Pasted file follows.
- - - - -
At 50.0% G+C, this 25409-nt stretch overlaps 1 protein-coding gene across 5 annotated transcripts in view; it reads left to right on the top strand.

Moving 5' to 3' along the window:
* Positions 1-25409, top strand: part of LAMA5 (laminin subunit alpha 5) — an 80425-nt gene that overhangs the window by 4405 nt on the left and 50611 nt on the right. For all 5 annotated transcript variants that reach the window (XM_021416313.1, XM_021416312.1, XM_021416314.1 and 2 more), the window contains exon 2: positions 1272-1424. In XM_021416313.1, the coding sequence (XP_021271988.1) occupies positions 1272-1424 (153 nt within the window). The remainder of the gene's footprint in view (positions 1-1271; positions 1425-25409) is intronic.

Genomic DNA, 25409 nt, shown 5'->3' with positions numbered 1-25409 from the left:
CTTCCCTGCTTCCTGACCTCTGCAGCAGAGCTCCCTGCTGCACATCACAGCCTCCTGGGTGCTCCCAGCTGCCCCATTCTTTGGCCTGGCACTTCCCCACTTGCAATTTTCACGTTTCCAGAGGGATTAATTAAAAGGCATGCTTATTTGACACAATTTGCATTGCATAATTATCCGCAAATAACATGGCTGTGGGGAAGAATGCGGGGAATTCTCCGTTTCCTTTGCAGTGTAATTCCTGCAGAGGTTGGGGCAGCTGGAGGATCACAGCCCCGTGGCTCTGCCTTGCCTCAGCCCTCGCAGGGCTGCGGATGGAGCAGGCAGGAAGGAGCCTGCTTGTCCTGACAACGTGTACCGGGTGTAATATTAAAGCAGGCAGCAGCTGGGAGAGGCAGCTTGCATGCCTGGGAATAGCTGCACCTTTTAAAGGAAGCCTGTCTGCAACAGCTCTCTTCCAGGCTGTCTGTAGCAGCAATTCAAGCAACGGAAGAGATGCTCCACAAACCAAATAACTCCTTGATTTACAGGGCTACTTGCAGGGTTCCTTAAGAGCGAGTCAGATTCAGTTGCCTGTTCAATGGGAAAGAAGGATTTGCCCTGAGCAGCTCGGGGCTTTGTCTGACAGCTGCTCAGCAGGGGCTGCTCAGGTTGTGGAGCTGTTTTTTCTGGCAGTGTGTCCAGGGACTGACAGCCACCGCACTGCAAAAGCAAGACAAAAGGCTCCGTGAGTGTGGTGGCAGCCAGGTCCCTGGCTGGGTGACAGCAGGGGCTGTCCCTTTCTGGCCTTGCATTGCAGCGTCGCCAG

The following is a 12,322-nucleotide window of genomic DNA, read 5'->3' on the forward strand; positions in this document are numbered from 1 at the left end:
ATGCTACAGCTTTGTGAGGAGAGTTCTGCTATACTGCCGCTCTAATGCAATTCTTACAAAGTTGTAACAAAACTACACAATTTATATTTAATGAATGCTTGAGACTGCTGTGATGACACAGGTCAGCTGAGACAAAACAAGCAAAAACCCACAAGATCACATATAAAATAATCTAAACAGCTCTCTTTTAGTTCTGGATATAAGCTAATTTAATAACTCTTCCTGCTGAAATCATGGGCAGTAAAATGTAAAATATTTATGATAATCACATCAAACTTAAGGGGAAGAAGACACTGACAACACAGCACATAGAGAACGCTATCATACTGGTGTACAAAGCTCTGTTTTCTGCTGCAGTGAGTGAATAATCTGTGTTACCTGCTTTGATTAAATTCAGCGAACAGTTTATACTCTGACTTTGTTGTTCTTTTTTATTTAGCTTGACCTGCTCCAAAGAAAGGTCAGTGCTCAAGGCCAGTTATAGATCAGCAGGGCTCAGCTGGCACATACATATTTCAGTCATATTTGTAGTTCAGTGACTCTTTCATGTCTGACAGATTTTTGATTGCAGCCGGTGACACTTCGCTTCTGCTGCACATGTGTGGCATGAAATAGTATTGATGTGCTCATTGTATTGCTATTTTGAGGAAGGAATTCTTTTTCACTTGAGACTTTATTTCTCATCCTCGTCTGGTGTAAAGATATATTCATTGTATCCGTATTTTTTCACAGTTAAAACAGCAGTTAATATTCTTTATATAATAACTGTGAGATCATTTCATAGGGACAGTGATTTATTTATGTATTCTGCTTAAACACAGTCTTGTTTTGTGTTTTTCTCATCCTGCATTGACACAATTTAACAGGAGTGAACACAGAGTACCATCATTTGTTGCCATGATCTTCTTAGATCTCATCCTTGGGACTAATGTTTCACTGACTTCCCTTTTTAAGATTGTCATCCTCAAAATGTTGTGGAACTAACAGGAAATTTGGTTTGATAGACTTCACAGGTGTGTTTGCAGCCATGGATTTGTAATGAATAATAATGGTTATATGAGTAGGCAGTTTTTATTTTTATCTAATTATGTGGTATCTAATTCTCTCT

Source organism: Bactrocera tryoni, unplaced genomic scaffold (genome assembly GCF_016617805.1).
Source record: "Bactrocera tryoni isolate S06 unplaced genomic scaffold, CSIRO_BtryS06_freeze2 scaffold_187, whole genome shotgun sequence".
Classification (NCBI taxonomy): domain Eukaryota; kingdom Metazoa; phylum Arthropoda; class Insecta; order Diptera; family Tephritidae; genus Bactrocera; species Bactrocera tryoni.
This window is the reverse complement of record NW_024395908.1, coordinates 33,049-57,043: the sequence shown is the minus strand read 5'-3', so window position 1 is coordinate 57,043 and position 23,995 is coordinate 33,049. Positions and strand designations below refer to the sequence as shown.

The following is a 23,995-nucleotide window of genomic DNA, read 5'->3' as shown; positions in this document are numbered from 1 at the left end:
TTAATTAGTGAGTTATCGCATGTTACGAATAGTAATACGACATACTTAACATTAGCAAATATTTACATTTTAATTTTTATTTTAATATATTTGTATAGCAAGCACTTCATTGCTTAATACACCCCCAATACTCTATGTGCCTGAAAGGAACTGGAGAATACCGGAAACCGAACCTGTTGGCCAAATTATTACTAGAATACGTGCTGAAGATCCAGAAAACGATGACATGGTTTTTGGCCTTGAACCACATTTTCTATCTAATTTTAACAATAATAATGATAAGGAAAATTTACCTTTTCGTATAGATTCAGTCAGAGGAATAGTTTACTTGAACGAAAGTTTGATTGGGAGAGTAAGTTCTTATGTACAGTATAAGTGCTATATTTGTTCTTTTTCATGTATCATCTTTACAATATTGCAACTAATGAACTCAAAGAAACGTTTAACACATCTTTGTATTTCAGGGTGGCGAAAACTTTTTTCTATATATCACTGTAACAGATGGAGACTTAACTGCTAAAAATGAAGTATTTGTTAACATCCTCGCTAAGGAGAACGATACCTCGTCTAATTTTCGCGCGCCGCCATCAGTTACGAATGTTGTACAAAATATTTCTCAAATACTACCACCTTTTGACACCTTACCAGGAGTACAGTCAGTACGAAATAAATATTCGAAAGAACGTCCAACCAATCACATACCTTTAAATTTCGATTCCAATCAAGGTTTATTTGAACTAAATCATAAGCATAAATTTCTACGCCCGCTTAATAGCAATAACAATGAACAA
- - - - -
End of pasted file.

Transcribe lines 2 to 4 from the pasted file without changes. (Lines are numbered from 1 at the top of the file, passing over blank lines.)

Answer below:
Moving 5' to 3' along the window:
* Positions 1-25409, top strand: part of LAMA5 (laminin subunit alpha 5) — an 80425-nt gene that overhangs the window by 4405 nt on the left and 50611 nt on the right. For all 5 annotated transcript variants that reach the window (XM_021416313.1, XM_021416312.1, XM_021416314.1 and 2 more), the window contains exon 2: positions 1272-1424. In XM_021416313.1, the coding sequence (XP_021271988.1) occupies positions 1272-1424 (153 nt within the window). The remainder of the gene's footprint in view (positions 1-1271; positions 1425-25409) is intronic.

Genomic DNA, 25409 nt, shown 5'->3' with positions numbered 1-25409 from the left: